Most sweepingly, the relationship of Modern Orthodox women to the world of Torah learning in all its forms has been transformed. Orthodox girls typically attend day schools from kindergarden through the twelfth grade, then attend a women’s yeshivah in Israel for a year before embarking on university studies. Many Modern Orthodox young women continue serious learning during and after their college years. Increasing numbers are being taught by female Torah scholars. In Israel, some of them encounter (or become) to`anot or yo`atsot halakhah, female experts in halakhic scholarship respectively credentialed to argue on behalf of women seeking an Orthodox divorce, or to counsel women observing Jewish family law.

For some Modern Orthodox women, expanded women’s roles in group worship settings is a burning issue. These women pray and read the Torah together in more than seventy women’s tefillah groups currently operating, mostly in the United States, but also in Israel, England, Australia and elsewhere. Although the “Women of the Wall” have earned more publicity and perhaps notoriety than other women’s tefillah groups, and a Queens, New York, group attracted vehement rabbinic opposition several years ago, today most such groups meet quietly and experience less publically-expressed communal disapproval. Many women interested in these issues communicate via the Women’s Tefillah Network on the Internet, and/or belong to the Jewish Orthodox Feminist Alliance (JOFA). Over the past years, JOFA has held several international conferences, each of which has attracted thousands of enthusiastic attendees to its dozens of lectures and study sessions.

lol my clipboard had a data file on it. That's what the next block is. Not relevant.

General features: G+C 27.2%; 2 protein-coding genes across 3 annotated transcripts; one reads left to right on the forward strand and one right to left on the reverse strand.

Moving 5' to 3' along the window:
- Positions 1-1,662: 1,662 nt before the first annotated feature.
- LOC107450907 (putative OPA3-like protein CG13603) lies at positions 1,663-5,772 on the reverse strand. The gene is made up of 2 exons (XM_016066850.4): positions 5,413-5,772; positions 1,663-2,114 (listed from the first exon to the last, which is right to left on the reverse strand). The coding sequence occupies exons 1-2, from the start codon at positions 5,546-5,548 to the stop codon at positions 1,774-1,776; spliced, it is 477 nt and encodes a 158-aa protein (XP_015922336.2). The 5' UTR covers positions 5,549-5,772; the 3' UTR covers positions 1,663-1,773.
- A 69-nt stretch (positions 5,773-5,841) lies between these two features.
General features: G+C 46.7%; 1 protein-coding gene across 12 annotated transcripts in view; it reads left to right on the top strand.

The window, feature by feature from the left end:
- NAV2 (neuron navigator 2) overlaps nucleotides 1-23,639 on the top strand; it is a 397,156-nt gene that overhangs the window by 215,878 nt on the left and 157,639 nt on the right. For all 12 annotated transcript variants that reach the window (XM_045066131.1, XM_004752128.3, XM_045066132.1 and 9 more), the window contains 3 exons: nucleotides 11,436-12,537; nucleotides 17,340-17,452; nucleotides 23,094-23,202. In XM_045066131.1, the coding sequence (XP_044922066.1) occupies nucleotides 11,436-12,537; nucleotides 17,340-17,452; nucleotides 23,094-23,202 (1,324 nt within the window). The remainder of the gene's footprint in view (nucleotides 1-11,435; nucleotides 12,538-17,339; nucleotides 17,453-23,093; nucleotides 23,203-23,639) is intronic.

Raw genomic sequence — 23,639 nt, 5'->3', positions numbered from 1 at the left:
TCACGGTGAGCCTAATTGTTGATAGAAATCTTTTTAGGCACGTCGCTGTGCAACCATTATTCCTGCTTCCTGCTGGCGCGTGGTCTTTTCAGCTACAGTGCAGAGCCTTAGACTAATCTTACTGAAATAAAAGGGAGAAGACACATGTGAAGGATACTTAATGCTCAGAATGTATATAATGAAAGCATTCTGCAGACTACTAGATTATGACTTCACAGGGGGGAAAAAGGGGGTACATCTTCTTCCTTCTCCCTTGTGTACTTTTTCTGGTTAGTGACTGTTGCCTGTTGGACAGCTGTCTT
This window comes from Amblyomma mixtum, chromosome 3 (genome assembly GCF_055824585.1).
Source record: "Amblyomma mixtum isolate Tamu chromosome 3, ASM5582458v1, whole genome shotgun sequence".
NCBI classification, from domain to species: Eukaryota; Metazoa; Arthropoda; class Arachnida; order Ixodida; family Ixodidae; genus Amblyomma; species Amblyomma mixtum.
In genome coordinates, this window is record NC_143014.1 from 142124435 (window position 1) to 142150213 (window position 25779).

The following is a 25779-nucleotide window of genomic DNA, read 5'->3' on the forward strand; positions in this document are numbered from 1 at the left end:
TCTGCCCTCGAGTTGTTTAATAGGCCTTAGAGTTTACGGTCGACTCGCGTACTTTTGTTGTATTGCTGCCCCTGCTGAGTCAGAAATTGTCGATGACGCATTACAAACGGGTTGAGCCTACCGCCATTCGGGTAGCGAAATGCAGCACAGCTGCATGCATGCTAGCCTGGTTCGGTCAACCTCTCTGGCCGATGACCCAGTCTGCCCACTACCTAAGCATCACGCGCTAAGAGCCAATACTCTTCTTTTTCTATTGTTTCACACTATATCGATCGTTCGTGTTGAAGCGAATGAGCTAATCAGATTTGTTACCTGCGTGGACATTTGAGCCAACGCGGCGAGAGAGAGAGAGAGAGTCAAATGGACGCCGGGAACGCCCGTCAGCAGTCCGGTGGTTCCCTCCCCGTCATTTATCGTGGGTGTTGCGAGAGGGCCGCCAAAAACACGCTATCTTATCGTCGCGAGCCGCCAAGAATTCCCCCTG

These opportunities available to today’s young Modern Orthdox women were made possible in part by the energetic and often painful struggles of women in the 1970s and 1980s. Recipients of more extensive formal Jewish education than their mothers’ generation, due to their attendance at Jewish day schools and summer camps, Modern Orthodox feminists in the 1970s and 1980s were motivated by a deep and sincere desire to become more actively involved in group prayer and intensive learning. As they fought to effect changes in the Orthodox world, they were also influenced by sociological factors, such as their own high levels of secular educational and occupational achievement, as well as society-wide transformations in American women’s roles and status.

In the 1970s and 1980s, Modern Orthodox feminists often explained that their life expectations and religious goals were different from those of their mothers and grandmothers. Some conservative traditionalists—both male and female—accused these feminists of not having sufficient respect for women who did not share these goals. In a stunning illustration of the popular aphorism, “What goes around comes around,” many younger Modern Orthodox women today use similar arguments to explain that they are not galvanized by the same religious concerns as the now middle-aged Modern Orthodox feminists who pioneered change.